Jan 0kland. U.B.S./Dr W. Backhuys, Oegstgeest, Netherlands. ISBN 90-73348-02-1, 1990. 516 pp, 316 figures and 102 tables.
Originally reviewed by Ian Killeen in 1994.
Published in Journal of Conchology (1994), Vol.34
How can one assess a man's lifework in just a few paragraphs? In this elegant monograph Jan 0kland presents the results of research which began as an undergraduate project in 1953, with the objective of studying the distribution and ecology of freshwater snails in southeastern Norway. The fieldwork continued for a further 20 years and the scope of the project expanded to become the most comprehensive study of freshwater molluscs and their habitats ever undertaken.
The results are most impressive. They have been brought together in an A4 hardback book with text entirely in English. There are 13 main sections including methodology, the freshwater environment of Norway, environmental parameters, species distribution. There is a concise abstract and two excellent summary and discussion sections. I feel that a considerable amount of thought has gone into the style and layout of this work. With the vast amount of data it presents it would be very easy to produce a complex, almost unreadable tome. However, there are a great number of sub-sections each with discussions and summaries. This makes for a very readable and accessible work, a feature that is particularly important for such a reference book.
There are 27 species of freshwater gastropod occurring in Norway of which only Valvata sihirica is not found in the British Isles. Thus much of these data and conclusions may be applied to species and environments in this country. A major chapter in the book is devoted to a species approach,
Each species is described and photographed, with comments on its distribution in Norway and surrounding areas and a discussion of its ecology in Norway. Of particular interest and use is the table summarizing the environmental factors that characterize the collection sites for each species. Also included are 4 distribution maps for each showing author's records, all records and 50 km square records for the whole country and a more detailed map for the southeastern study area. Although the focus for the study was southeastern Norway, the national coverage by the author is impressive by any standards and we can be sure that all the maps show real distribution patterns. A significant part of the fauna is restricted to the lowland areas in the southeast, although many extend well into the Arctic Circle. A species that might well catch the attention of the British reader is Gyraulus acronicus. In this country it is rare and possibly heading towards extinction, yet in Norway it is common, geographically widespread and is apparently catholic in its environmental requirements.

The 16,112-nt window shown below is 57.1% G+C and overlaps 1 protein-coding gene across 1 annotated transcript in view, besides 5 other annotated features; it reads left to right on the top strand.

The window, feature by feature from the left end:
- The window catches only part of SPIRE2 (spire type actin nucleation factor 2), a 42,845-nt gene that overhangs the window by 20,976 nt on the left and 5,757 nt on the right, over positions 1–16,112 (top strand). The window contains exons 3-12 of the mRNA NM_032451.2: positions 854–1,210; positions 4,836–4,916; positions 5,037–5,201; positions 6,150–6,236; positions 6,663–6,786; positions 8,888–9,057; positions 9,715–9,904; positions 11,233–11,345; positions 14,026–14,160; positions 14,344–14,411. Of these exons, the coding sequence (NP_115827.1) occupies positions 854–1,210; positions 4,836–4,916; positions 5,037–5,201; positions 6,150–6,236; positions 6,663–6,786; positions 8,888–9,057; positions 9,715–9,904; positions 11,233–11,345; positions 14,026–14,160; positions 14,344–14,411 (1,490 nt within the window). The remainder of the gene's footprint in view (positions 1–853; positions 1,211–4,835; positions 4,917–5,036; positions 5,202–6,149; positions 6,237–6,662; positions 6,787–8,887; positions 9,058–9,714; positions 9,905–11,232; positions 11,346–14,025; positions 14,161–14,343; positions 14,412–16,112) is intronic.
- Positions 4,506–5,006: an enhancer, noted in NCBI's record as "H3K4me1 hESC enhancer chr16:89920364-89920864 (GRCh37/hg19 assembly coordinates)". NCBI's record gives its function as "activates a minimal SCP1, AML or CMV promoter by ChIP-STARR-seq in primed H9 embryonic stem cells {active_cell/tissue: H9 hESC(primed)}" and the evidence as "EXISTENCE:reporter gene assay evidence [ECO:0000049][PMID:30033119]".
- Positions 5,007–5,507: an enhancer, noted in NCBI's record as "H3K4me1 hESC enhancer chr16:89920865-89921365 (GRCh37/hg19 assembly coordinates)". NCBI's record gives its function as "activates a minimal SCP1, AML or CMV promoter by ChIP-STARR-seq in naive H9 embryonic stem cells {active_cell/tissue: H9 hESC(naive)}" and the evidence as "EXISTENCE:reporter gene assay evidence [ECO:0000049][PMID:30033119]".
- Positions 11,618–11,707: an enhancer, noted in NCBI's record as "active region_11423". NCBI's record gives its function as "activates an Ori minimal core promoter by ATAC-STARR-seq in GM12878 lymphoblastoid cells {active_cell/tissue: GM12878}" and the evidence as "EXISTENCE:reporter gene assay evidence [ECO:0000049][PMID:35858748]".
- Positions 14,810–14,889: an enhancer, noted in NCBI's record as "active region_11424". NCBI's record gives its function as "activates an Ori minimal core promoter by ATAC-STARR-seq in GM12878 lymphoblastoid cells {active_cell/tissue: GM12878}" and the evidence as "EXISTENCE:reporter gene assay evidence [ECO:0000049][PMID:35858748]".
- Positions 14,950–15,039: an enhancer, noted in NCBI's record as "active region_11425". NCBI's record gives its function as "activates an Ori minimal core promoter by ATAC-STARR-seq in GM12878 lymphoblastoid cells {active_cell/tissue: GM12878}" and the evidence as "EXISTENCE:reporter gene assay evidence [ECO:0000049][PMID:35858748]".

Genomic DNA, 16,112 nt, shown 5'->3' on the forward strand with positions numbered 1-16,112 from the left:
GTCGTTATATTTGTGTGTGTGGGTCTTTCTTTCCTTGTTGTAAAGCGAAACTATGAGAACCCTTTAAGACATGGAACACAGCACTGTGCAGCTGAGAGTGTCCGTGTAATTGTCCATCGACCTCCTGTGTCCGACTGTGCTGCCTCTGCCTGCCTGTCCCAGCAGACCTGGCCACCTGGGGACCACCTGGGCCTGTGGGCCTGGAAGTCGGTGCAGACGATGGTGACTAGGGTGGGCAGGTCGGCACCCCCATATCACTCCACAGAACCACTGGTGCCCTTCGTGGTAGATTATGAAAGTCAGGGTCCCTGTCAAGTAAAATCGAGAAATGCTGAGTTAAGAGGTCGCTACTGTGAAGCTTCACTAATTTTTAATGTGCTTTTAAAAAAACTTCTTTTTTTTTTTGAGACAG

It is from the sections on environment and species that many of the most important conclusions are drawn. There are comprehensive analyses and descriptions of parameters such as geology, vegetation, surface water type and water chemistry. From a comparison of these data many relationships have been shown. For example it has been demonstrated that freshwater gastropods are sensitive to low pH, water hardness and the interaction between the two. The environmental implications are clear; freshwater snails are likely to be affected by acid rain and acidification of freshwaters and they are therefore important indicator species for environmental monitoring. On this basis this book will be an invaluable reference work.
This is so much of interest in this book and not just to malacologists and biogeographers. It will be of great value to limnologists, ecologists, conservationists, scientists in the water industry, students and so on. At £68 it is not unreasonably priced. A classic - thoroughly recommended.